The Wild Weasel Tornado exists, in that the GR4 can carry the ALARM anti-radar missile (up to nine, I think) to perform defence supression as part of a strike package.  The RAF site for the F3 also says

In the months before the 2003 Gulf War, a small number of Tornado F3s underwent a modification programme to allow them to operate as 'wild weasel' anti-radar aircraft. The modifications permitted the carriage of a pair of ALARM anti-radar missiles to be carried in place of the Skyflash or AMRAAM missiles, but the modified aircraft were not deployed during the conflict.

- perhaps because the GR4 was cleared for ALARM in time?

ALARM climbs after firing, pops a parachute and listens for hostile emitters.  When it senses one, it fires the rocket motor again for the kill.  So it can be launched by aircraft transiting at low level, with the rest of the strike.  


I built a USAFE Tornado WW many years ago.  (I christened it the EA-22 Tornado).  The idea came from a small mention of it in "Tornado in Action".  There was a proposed side elevation of the modification with a Prowler-style fintop antenna.  I painted it in Euro-one colors based at SP.

I've never seen any other reference to it, but IIRC it was a Rockwell/Texas Instruments proposal.  

Currently the GR4 carries ALARM in the SEAD role and a number of Leeming-based F3s were converted unoficially to EF3s prior to Dubya's Crusade.  I think I read that funding ran out and they are not currently tasked with SEAD and modifications are on hold.  

There is interest in completing the program though since the F3 supposedly has the best radar warning system in service currently (even better than dedicated WW aircraft).  This would also give the F3 a second role, possibly allowing it to remain in service beyont the Typhoon taking over air defence.

Given the severe lack of SEAD assets in Kosovo it seems a good idea to give the FAR a squadron of Tornado EF3s somewhere down the line.
So I got that going for me...which is nice....


From what i read last week an upgrade is in progress to update most F-3's for both AMRAAM AIM 120C and adding the SEAD equipment. GR-1's used ALARM in the Gulf War I and GR-4's had them for Dulf War II. The Alarms now being able to be carried on an outer daugter pylon opposite the traditional SideWinder role.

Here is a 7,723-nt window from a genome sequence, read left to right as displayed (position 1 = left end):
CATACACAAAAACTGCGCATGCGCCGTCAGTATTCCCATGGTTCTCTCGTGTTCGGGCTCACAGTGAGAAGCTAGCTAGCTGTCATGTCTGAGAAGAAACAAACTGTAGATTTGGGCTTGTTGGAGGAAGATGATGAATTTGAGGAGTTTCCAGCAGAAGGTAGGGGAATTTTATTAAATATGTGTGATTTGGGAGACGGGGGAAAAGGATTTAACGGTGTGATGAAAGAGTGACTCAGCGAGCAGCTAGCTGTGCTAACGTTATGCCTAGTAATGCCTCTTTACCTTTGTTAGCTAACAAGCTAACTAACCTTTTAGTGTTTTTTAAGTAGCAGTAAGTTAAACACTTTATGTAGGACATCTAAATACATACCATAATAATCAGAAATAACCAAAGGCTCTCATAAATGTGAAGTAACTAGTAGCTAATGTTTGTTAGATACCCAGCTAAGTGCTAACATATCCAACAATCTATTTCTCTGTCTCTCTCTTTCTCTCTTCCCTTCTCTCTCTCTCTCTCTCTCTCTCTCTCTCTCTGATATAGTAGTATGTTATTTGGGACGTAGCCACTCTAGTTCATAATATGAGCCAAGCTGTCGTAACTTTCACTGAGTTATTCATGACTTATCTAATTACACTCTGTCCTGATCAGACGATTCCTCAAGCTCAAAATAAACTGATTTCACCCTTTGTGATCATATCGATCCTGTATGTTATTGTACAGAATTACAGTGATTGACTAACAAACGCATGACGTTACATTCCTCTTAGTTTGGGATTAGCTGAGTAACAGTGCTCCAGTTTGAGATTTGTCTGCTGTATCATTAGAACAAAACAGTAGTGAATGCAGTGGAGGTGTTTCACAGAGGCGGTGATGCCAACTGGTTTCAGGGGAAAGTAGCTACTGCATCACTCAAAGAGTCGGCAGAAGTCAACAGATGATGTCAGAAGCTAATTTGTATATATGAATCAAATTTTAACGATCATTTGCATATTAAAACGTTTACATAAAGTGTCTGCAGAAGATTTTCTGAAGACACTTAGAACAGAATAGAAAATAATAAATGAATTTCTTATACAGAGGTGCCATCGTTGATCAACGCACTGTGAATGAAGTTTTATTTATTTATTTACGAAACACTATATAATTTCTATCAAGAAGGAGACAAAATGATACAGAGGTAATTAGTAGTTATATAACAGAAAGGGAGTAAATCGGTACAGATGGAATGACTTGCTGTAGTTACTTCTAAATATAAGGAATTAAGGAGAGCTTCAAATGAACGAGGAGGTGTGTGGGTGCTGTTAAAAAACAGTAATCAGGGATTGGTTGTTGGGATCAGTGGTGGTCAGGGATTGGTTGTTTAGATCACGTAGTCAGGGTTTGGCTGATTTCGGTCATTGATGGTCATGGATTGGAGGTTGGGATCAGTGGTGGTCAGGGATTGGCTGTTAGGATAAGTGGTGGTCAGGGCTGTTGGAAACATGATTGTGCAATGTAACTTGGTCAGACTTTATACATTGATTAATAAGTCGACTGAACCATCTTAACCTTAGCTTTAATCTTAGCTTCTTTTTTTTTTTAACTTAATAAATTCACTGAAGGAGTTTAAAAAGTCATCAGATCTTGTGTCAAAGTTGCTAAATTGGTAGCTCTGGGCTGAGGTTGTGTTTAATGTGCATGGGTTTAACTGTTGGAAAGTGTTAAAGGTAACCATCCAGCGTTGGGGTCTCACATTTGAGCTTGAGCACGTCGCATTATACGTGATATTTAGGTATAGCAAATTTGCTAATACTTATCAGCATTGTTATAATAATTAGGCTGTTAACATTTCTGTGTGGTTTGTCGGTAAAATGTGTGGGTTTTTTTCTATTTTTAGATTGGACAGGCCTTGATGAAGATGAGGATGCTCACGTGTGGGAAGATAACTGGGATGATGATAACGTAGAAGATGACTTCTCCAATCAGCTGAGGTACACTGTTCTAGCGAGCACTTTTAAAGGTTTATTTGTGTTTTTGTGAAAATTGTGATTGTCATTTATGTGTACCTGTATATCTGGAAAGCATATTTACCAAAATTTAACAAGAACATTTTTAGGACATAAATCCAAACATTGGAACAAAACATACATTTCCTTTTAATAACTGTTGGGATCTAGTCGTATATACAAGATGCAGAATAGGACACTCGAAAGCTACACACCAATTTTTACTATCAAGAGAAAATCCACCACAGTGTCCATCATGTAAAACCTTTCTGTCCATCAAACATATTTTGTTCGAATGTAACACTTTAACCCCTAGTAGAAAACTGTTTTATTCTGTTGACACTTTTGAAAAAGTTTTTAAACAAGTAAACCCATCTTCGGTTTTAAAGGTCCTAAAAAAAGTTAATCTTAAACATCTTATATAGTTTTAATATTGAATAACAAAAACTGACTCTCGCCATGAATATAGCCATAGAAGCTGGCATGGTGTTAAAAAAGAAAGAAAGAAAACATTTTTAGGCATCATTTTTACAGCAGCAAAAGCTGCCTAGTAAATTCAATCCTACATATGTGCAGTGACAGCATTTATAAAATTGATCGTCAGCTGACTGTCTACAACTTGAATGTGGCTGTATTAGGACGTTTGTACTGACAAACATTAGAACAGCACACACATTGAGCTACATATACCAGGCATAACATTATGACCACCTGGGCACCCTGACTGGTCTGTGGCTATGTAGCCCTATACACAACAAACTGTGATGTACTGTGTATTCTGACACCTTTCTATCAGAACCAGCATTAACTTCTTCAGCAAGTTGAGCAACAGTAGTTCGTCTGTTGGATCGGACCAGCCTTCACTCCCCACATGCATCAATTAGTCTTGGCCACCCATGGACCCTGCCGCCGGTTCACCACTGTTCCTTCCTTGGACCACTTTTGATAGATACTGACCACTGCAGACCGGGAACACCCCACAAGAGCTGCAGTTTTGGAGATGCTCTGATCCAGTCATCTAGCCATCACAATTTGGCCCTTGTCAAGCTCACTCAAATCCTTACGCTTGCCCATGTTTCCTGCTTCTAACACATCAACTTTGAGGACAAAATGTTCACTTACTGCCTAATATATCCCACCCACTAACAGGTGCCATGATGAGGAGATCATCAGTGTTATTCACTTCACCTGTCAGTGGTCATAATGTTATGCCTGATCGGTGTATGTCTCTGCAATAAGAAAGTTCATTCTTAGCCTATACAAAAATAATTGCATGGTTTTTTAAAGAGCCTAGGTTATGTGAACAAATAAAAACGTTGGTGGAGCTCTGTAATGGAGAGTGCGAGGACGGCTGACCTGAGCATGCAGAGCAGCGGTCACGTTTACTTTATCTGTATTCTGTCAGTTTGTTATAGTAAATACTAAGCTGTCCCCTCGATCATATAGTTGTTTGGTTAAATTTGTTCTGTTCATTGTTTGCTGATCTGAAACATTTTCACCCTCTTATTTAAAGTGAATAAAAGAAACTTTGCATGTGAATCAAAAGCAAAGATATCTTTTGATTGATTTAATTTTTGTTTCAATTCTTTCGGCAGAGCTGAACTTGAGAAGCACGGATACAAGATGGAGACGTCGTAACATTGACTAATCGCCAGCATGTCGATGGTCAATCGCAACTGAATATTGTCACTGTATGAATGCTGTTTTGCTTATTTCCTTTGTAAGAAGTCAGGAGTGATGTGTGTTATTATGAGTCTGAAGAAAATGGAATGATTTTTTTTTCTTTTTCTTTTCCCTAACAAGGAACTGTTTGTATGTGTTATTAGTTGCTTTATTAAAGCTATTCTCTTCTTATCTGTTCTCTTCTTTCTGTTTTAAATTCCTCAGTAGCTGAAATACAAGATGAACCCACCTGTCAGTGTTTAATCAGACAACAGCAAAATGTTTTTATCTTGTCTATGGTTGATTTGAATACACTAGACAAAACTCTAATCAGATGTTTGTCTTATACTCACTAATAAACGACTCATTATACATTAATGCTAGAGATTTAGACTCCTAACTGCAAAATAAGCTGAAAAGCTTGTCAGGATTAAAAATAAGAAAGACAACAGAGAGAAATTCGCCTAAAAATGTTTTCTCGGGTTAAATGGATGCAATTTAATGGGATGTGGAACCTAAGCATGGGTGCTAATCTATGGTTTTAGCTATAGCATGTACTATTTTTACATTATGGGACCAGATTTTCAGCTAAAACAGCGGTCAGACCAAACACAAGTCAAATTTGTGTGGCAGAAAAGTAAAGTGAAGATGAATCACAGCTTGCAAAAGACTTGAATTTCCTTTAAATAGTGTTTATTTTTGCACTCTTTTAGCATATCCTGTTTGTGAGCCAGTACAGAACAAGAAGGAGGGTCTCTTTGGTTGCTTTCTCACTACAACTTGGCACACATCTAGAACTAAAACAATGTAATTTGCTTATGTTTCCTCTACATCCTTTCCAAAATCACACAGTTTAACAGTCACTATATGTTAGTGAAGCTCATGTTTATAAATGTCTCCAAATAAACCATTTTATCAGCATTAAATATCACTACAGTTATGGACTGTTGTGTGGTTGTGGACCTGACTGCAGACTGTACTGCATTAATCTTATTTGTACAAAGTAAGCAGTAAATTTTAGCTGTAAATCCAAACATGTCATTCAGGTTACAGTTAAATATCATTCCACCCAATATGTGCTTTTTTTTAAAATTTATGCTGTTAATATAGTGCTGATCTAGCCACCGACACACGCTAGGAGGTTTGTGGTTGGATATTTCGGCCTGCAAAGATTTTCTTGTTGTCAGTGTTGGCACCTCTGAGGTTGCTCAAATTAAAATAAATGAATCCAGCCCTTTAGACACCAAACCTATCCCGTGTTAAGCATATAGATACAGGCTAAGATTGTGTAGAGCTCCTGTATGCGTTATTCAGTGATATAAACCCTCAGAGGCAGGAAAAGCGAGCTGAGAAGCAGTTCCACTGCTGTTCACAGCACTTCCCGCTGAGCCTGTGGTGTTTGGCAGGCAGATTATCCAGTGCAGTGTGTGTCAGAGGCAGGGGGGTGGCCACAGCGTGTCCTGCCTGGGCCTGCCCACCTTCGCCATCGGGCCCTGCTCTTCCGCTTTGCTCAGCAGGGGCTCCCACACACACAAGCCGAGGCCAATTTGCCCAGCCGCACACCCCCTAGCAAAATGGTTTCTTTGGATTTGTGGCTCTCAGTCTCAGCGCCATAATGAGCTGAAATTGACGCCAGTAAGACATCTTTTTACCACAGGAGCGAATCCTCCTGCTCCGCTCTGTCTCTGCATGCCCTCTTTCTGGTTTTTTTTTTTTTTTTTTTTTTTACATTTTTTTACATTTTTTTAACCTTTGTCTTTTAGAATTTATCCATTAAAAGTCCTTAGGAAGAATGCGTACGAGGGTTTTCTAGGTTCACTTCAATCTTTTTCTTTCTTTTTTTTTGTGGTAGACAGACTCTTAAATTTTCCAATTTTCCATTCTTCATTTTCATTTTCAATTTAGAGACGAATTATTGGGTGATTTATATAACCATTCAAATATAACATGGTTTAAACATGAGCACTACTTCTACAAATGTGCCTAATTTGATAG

The EF-3 became a Wild Weasel in that its Air Defence rarar warning recievers were found to be very sensitive and somebody had the bright idea to intergrate the hardwar and software to process this data and target an offensive weapon against it.

Just trying to find my WAPJ wuith the Tornado article as later Tornados seemed to used the F-3 airframe rather than the GR-1 style as the extra fuel and space for equipment gave a better platform for a next generation tornado strike aircraft.


Geoff B B)  


QuoteThe USAF first evaluated the Tornado as a potential competitor in its Enhanced Tactical Fighter competition. There were suggestions that a USAF buy of the Tornado for use in that role might have led to an RAF buy of two-seat F-15s by the RAF for use in the air defence role, and to cancellation of the Tornado ADV. This competition was subsequently shelved, however, and when it was finally revived (as the Dual Role Fighter) it was won by the F-15E Eagle.

Following the Tornado's unsuccessful participation in the USAF's Enhanced Tactical Fighter programme, another Tornado derivative was optimistically proposed to meet the USAF's Follow-On Wild Weasel requirement, tracked by Panavia from 1986. This envisaged the development of an existing, in-production, two-seat aircraft capable of incorporating new technology and a high degree of automation to reduce crew workload. Low cost of ownership was held to be a key requisite. The requirement was for 150 SEAD aircraft, and was important enough to prompt Panavia to sign an agreement with Rockwell North American Aircraft. Although
all partner companies were involved, MBB took the lead, not least because of the experience it had built up integrating HARM on the Luftwaffe's Tornado ECR. The agreement, signed on 16 December 1988, made the US company an agent for the modified Tornado, and appointed the North American division as integrator of the AN/ALQ-99 emitter locator system.

Rockwell would also be responsible for final assembly of the aircraft at its Palmdale plant. The aircraft proposed incorporated advanced emitter location systems and a HARM targeting system, differing from German and Italian Tornado ECRs in having all-round coverage for its integrated RHAWS and jammers. A contract award was expected in 1990, with service entry prior to 2000. Tornado was in a strong position, not least because the most important unit to be re-equipped was the 52nd TFW at Spangdahlem in Germany, where interoperability with German Tornados could have offered useful advantages. Other competitors  included F-15 and F-16 derivatives, and ATF and ATA versions.

In the end, the USAF's RFP was not issued, and the USAF's dedicated F-4G Wild Weasels were not directly replaced. Instead, they have been supplanted by HARM-equipped F-16s which lack a full emitter locator system.

From WAPJ.

Paul Martell-Mead / Overscan
"What if?" addict